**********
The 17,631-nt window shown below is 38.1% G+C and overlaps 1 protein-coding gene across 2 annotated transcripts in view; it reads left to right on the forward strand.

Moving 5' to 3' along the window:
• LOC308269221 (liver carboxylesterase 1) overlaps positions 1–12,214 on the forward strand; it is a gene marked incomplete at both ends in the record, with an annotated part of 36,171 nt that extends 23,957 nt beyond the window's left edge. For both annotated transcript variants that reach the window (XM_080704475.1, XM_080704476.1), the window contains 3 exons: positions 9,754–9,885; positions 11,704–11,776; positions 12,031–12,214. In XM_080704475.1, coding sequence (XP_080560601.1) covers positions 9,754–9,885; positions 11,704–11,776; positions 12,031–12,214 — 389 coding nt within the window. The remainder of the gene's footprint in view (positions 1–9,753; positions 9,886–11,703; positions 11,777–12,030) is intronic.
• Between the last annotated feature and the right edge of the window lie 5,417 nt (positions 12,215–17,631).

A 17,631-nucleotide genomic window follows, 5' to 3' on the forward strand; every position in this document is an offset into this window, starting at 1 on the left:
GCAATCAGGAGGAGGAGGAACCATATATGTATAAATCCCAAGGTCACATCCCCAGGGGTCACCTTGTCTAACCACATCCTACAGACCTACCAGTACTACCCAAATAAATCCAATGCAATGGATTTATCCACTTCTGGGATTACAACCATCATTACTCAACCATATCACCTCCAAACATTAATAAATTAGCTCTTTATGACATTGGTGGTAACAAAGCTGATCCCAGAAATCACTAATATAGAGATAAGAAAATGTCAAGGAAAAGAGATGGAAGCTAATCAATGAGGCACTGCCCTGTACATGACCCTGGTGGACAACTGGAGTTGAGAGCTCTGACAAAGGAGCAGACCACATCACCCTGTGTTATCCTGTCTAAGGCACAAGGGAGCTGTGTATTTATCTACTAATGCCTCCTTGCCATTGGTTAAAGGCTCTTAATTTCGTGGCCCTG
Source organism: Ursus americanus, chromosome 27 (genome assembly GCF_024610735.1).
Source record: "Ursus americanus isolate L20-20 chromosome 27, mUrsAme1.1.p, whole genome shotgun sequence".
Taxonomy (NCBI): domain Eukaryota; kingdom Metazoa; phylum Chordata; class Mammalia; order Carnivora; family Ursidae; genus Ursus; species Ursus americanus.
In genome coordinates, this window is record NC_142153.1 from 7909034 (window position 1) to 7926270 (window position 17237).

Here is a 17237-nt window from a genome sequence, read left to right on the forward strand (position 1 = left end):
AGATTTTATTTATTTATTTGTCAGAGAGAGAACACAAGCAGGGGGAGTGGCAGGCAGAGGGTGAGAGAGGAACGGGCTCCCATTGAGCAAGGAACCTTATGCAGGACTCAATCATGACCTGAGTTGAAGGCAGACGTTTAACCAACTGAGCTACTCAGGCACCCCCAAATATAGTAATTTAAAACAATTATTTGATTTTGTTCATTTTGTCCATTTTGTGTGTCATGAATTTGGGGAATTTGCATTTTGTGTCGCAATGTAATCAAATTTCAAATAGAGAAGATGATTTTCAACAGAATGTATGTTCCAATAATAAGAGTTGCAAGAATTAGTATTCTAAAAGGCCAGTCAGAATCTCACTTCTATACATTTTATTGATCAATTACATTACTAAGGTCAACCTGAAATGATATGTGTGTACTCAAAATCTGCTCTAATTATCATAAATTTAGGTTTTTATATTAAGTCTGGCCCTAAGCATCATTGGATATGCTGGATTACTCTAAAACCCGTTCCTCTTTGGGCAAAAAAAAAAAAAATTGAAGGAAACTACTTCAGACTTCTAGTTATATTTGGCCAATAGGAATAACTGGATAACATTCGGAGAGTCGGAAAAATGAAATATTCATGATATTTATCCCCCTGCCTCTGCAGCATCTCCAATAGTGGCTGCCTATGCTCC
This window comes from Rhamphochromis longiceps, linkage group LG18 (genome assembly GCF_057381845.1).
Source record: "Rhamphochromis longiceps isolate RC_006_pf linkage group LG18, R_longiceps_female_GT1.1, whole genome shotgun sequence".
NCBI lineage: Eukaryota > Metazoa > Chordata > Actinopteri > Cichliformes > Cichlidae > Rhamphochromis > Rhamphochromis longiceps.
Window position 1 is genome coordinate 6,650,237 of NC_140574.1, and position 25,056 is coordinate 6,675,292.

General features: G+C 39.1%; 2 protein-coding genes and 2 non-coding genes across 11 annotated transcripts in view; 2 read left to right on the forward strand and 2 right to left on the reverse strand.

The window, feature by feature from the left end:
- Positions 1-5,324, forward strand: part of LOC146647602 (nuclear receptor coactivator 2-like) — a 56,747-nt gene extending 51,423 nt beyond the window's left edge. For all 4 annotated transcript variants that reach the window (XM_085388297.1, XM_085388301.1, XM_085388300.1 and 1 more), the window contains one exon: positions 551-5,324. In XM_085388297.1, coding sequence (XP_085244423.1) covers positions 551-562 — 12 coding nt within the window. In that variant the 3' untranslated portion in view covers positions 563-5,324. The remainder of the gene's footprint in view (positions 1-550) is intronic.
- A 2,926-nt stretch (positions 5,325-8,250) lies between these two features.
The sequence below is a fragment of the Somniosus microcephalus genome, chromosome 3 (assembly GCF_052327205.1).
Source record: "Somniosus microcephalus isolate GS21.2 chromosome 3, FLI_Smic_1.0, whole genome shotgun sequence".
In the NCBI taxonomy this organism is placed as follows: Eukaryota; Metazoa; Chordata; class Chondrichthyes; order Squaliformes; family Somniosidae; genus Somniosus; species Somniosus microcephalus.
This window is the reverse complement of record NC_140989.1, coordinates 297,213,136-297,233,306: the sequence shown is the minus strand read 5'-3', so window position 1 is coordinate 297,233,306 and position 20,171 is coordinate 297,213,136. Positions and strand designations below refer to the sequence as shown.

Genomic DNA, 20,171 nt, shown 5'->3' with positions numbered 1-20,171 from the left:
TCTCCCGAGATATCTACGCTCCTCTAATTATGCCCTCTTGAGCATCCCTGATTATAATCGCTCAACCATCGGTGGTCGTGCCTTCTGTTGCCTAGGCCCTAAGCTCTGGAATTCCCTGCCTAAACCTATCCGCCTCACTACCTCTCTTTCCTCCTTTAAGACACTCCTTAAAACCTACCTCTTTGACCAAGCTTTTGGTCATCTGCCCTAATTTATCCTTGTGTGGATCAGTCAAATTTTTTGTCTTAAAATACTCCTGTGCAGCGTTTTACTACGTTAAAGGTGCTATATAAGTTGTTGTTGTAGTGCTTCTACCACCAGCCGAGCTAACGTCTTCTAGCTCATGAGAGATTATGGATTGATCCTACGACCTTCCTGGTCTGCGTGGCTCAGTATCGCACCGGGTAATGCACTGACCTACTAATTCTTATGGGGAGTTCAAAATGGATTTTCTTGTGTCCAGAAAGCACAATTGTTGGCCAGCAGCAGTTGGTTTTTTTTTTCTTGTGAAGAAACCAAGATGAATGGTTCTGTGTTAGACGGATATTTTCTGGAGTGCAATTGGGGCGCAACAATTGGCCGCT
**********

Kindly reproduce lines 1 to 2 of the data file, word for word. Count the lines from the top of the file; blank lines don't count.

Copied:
The 17,631-nt window shown below is 38.1% G+C and overlaps 1 protein-coding gene across 2 annotated transcripts in view; it reads left to right on the forward strand.

Moving 5' to 3' along the window: